He was thereby saying that people wanted to own the religion for themselves for their vested interests instead of using them as tools for the betterment of the common person. 1926 would also mark his maiden foray into electoral politics when he stood from Dhaka in an election. Unfortunately, with only three hundred-odd rupees which he had got from Bidhan Chandra Roy, and despite Pir Badshah Mia’s entreaty to everyone to vote for Kazi Nazrul, he did not win the seat against much better-funded opponents who came from aristocratic backgrounds.
After this phase, Kazi Nazrul withdrew from active politics and channeled his political thoughts through fiction. He wrote three novels: “Bandhon Hara” (1927), “Mrityukshudha” (1930), and “Kuhelika” (1931). In the first of these novels, “Bandhon Hara” or “Unfettered’, Kazi Nazrul Islam strikes a semi-autobiographical pose. He talks of the unrequited love of two women for the protagonist Nuru, who enlists in the British Army.
Nuru’s correspondence with these two women and other characters of the story firmly ensconce him in the galaxy of true revolutionaries. It establishes someone who flows against the current. He draws a strong theme of how those two women whose love he refuses to acknowledge go on to be married off into unhappy lives due to the lack of rights for Muslim women. It talks about the main character’s rebellious nature and how it gets him into trouble. A lady from the Brahmo Samaj, which was the driving force behind the Bengali Renaissance, is the positive guiding light in this novel and emphasizes on education and opportunity for women.
His second literally “The Hunger of Death”, delves further into communist revolutionary ideology beyond equality for women. Here there are layers to the story that are impossible to capture in one article but it traverses religion, misogyny, poverty, socialism, and society in general. Then living in Krishnanagar, where he moved with his family in 1926, Kazi Nazrul was probably inspired by some of the real-life happenings there, as noted by Niaz Zaman who has translated Kazi Nazrul’s work into English. He pithily observes the fight between Muslim and Christian women of the area, when initially they might have belonged to the same caste earlier.
It talks beautifully about how a lady has lost three sons and only one son is left to take care of his own wife and the three windows in the family. In that too, the supposed caretaker tries to seduce the middle widow, who refuses his purported advances. She later converts to Christianity because she wanted to live again as a human and not as a widow. When she converts, she is asked to dress like a foreign lady, which she refuses which invites the question of why she converted at all from Islam to Christianity, if she did not want to follow the customs. She replies that she wanted to escape the bondage and be free but not then fall into another gilded cage.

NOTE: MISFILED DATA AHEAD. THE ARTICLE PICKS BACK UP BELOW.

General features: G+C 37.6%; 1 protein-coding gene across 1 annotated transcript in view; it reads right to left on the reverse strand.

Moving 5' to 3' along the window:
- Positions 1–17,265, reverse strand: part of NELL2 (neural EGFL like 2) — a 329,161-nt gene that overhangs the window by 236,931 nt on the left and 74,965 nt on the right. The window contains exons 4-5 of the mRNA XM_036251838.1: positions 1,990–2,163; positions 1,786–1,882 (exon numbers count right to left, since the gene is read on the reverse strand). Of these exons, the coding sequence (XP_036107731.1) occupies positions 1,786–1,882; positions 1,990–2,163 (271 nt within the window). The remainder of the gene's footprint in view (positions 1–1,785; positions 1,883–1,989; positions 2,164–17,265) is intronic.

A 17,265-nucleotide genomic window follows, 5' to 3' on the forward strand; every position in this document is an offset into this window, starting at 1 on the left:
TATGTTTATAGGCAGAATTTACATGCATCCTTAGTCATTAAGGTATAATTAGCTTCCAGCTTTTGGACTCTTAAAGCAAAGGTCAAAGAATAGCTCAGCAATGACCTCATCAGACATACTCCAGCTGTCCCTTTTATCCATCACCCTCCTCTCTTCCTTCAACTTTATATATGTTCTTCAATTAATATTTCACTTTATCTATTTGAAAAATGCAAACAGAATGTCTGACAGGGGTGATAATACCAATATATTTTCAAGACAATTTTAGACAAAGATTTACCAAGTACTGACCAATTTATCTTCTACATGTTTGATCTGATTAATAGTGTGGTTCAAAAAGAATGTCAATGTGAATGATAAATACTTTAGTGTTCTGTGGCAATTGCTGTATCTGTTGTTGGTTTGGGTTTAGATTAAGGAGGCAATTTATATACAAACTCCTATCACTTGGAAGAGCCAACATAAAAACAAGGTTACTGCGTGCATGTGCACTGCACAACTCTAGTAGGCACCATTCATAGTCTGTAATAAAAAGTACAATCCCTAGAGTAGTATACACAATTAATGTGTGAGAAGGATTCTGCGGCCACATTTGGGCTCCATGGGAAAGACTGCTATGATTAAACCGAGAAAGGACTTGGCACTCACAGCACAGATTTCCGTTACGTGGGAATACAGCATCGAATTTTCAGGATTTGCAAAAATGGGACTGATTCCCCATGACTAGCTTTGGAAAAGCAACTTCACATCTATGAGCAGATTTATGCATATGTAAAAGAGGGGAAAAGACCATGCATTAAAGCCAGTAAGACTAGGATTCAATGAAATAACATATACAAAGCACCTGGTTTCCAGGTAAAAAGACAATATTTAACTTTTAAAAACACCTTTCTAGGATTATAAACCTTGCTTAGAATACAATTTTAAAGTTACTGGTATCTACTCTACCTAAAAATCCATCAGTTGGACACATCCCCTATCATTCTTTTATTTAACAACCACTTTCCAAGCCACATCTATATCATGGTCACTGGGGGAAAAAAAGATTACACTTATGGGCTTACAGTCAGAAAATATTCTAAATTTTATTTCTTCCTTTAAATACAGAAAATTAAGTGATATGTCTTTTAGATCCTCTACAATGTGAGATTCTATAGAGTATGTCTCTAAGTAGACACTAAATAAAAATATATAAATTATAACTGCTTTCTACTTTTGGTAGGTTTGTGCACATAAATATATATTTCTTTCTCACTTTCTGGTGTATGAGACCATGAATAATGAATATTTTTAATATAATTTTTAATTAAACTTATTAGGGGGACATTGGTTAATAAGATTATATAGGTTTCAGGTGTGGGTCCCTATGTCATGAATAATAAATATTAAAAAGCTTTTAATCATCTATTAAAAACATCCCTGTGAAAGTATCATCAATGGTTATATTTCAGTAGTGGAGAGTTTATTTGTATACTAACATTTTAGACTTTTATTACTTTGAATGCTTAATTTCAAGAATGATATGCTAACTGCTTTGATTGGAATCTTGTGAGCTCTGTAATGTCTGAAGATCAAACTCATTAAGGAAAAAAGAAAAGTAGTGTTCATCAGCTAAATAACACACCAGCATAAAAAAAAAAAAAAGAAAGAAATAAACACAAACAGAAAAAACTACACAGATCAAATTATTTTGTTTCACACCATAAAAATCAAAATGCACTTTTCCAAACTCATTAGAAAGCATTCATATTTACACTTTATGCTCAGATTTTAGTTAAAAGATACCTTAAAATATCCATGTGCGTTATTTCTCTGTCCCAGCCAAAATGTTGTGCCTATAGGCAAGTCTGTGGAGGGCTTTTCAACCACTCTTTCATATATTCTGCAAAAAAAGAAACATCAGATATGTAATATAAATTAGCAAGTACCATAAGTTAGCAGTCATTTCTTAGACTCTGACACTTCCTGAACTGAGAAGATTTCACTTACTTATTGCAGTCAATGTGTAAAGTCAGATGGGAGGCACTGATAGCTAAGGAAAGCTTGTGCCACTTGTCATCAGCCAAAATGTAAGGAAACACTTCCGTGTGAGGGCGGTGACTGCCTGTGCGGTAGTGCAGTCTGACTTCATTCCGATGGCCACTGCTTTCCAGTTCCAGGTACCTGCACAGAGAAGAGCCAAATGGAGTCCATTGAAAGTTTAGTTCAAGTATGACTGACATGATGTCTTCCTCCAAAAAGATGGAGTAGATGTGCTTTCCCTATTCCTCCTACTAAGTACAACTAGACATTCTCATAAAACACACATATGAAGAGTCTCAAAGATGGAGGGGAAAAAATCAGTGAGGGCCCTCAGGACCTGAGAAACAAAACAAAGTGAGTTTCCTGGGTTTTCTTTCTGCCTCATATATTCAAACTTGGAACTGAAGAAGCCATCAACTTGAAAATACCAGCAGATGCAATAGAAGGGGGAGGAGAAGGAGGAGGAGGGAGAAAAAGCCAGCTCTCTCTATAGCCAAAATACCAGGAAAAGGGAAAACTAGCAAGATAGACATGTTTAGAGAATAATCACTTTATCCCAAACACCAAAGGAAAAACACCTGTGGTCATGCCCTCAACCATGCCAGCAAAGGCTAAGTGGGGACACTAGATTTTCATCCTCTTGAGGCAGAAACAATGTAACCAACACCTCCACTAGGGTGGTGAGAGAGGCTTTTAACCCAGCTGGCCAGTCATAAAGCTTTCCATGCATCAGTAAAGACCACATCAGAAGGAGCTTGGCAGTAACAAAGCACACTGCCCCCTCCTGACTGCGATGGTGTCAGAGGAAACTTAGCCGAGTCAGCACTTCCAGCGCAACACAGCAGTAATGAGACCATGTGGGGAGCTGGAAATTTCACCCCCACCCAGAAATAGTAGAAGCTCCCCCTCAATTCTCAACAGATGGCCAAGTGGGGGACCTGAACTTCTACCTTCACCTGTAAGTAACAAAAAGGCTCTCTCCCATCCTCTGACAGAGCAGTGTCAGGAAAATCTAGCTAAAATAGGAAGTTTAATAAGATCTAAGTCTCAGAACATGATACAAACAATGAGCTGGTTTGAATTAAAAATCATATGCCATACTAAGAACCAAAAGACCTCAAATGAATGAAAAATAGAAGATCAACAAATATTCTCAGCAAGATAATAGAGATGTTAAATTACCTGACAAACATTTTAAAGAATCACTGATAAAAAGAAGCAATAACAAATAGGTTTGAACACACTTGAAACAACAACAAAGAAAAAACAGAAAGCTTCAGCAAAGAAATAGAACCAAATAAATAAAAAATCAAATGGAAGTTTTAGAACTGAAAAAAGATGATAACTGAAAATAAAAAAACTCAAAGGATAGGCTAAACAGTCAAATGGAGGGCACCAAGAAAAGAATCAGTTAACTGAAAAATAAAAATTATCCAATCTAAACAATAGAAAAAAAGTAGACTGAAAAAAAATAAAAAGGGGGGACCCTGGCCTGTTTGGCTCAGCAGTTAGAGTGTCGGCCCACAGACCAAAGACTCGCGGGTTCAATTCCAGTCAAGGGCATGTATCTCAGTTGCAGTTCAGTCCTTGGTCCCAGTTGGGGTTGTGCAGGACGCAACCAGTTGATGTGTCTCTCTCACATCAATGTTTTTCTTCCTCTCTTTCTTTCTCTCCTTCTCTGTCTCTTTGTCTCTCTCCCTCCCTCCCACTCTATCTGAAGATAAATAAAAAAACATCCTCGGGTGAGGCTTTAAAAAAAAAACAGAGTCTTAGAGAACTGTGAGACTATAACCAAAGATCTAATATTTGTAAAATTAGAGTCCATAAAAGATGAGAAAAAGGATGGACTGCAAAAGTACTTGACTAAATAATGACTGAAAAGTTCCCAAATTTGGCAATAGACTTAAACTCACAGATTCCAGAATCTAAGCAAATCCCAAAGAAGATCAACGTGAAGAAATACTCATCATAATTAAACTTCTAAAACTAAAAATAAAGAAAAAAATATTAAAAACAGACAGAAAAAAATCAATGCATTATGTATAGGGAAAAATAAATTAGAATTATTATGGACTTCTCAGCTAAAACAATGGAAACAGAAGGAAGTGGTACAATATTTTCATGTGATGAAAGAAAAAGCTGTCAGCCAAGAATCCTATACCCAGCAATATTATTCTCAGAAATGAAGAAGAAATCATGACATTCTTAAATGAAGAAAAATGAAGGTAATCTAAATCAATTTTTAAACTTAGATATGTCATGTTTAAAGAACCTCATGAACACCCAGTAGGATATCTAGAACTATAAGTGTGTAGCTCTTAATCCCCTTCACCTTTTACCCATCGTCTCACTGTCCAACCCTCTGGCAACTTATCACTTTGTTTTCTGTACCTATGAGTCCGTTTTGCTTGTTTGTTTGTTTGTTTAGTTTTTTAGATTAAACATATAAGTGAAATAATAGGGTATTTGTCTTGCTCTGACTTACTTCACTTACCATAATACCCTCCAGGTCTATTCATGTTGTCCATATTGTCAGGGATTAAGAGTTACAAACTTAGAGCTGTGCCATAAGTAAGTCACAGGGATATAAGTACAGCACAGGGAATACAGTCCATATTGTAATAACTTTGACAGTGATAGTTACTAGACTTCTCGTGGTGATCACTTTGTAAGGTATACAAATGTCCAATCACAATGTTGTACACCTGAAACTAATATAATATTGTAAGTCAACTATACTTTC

In this novel, the character of Ansar is taken up by the Bolshevik revolution in Russia. Inspired by those ideals, just as Kazi Nazrul was politically in real life, he is the only one who seems to understand why the lady, known earlier just as the middle wife but who now has the name Helen, has converted and believes that she was not given the rightful place in society.
The third novel “Kuhelika”, or “Enigma”, also features an armed revolutionary inspired by socialism. It also features romanticism but at its core are two revolutionaries, the Muslim protagonist who joins the group of a secular revolutionary. The book raises the prospect of armed struggle against the British, comradeship of the poor with the protagonist who is the son of a landlord, Hindu-Muslim unity, and female revolutionaries fighting together with men to achieve freedom. The sheer pathos of the hero of the novel being sent to the Andaman Islands to be incarcerated, while he asks his mother to share his assets among the women he loves because he believes they will best carry on his work of helping the oppressed, is arguably peerless in political fiction literature.
The above would be the last novel Kazi Nazrul wrote.
Tragedies were to shape his life at this juncture which could explain his subsequent gradual withdrawal from politics. His mother passed away in 1928 and then his second son passed away the next year in 1929. The latter event, coming on top of him already having lost one son, had a profound effect on him. He thereafter became more reticent and veered away from political writings and activism towards spirituality.
His writings and recordings thence were marked down as literary masterpieces of spiritual awakening. He composed for theatre and films, record, was on the radio and this time could be considered the most prolific of his musical career. He excelled in this path before his talent would get tragically curtailed by Pick’s disease in 1942. He never returned to politics, but the brief few years he gave us should remain a guiding light to progressive political thought even today. He was a repeated and fierce advocate of secularism, socialism, and women’s emancipation and he left behind a blueprint for future generations to model their successes on. And most wonderfully, the template he left was composed of words that inspired, so no one could ever forget them even if they read it just once.
The views and opinions expressed in this opinion article are those of the author(s) and do not necessarily reflect the official policy or position of The Eastern Herald.